Despite the gripings against men in general--and technogeeks in 
particular--which pervade some of the discussions and sites, most cybergrrls 
don't  seem interested in engaging in a political critique of women's position
on the Net--they'd rather "just do it", and adopt the somewhat anti-theory 
attitude which seems to prevail currently. 
        While cybergrrls sometimes draw (whether consciously or unconsciously)
on feminist analyses of popular representations of women--and on the 
strategies and work of many feminist artists--they also often uncritically 
recirculate and re-present sexist and stereotyped images of women from popular
media--the buxom gun moll; the supersexed cyborg femme; the 50's tupperware 
cartoon women, are favorites--without any analysis or critical 
recontextualization. Creating more positive and complex images of women which 
break the gendered codes prevailing on the Net (and in the popular media) 
takes many smart heads, and there is richly suggestive feminist research 
available, ranging from Haraway's monstrous cyborgs, Judith Butler's gender 
masquerade, Octavia Butler's recombinant genders, and all manner of hybrid 
beings which can unsettle the old masculine/feminine binaries.
        The many lines of flight of cybergrrl-ism are important as vectors of 
investigation, research, and invention. But these can't replace the hard work 
which is needed in order to identify and change the masculinist structures, 
content, and effects of the new technologies. If it is true, as Sadie Plant 
argues that "women have not merely had a minor part to play in the emergence 
of the digital machines.....(that) women have been the simulators, assemblers,
and programmers of the digital machines."(4) then why are there so few women 
in visible positions of leadership in the electronic world? Why are women 
programmers and hackers still a tiny minority, and often considered anomalies?
Why is the popular perception still that women are generally anti-tech, and at
best secondary players in the high tech world? Sadly, the lesson of Ada 
Lovelace is that even though women have made major contributions to the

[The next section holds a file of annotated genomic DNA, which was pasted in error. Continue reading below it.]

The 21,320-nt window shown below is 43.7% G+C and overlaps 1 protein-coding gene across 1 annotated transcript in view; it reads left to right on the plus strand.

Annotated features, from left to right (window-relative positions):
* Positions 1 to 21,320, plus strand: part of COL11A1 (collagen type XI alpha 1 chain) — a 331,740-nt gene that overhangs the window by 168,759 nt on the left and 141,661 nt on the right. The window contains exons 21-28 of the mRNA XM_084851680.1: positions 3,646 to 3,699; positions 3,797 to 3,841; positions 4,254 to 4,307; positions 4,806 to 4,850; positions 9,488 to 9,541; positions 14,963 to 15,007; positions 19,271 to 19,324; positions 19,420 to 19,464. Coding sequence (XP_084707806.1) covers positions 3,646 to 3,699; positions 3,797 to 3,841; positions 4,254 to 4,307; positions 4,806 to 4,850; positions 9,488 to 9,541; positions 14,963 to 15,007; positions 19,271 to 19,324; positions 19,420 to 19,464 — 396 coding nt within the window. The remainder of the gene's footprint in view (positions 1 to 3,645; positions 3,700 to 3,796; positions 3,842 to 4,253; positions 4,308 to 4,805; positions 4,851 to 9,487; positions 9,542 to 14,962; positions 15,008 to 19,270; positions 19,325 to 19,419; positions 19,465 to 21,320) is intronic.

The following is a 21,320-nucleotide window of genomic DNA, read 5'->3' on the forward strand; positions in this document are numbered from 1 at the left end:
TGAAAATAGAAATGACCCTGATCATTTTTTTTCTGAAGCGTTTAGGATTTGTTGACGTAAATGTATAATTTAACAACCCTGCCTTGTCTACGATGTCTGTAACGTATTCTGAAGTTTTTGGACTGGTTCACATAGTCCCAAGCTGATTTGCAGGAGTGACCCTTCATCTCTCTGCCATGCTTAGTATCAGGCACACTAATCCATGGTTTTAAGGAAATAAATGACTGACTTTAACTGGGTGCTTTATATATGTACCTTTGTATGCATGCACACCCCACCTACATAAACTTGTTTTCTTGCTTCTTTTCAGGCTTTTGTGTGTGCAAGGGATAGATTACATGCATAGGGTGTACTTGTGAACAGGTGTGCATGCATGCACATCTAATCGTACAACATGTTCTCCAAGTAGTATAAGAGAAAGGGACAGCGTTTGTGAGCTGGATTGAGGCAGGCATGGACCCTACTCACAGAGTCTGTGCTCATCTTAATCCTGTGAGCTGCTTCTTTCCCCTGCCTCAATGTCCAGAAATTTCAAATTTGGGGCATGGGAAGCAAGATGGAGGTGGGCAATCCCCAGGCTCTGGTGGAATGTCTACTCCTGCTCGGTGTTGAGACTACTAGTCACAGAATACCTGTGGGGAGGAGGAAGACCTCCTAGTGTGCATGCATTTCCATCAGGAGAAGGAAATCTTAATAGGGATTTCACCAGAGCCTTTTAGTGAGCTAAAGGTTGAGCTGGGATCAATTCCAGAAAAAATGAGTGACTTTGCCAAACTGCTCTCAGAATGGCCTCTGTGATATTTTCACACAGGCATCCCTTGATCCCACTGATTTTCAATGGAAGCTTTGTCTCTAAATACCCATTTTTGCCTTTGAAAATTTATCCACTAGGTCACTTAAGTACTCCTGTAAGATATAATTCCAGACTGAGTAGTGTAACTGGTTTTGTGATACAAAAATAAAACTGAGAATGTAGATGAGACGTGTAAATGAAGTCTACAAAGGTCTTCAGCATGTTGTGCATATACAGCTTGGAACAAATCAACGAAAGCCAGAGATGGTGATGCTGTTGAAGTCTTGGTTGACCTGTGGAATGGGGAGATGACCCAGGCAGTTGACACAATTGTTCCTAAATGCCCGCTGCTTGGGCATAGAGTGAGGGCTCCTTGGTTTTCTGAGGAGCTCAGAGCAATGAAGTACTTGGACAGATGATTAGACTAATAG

invention of computers and computer programming, it hasn't changed the 
perception--or reality--of women's condition in the new technologies. Being 
bad grrls on the Internet is not going to change matters much either, nor 
challenge the status quo, though it may provide refreshing moments of 
iconoclastic delirium.  But if grrrl energy and invention were to be coupled 
with engaged political savvy and practice.....Imagine!

3. Net utopianism
 Many cyberfeminists feel that the e-media are completely new technologies 
which give women a chance to start afresh, create new languages, programs, 
platforms, images, fluid identities and multi-subject definitions--that in 
fact, the e-media can be recoded, redesigned, reprogrammed to meet women's 
need and desire to change the feminine condition. This variety of net 
utopianism declares that the choice is yours in cyberspace--you can be 
anything you want to be--and refuses to be pinned down to definitions which 
might imply a fixed set of beliefs, practices, or responsibilities or a fixed 
subject position. As has been noted in a previous essay (5) there is much to 
be said for considering cyberfeminism a promising new wave of feminist 
practice which can contest technologically complex territories, and chart new 
ground for women. It is of utmost importance however to recognize that the new
media exist within a social framework that is already established in its 
practices and embedded in economic, political and cultural environments which 
are still deeply sexist, and racist. Contrary to the fond delusions of many 
net utopians, information exchange on the Net does not automatically 
obliterate hierarchies through free exchange of information across boundaries.
Also, the Net is not a utopia of nongender, it is not a free space ready for 
colonization without regard to bodies, sex, age, economics, social class, or 
race. Despite the indisputable groundbreaking contributions by women to the 
invention and development of computing technology, today's Internet is a 
contested zone historically originated as a system to serve war technologies, 
and is currently part of masculinist institutions. Any new possibilities 
imagined within the Net must first acknowledge and fully take into account the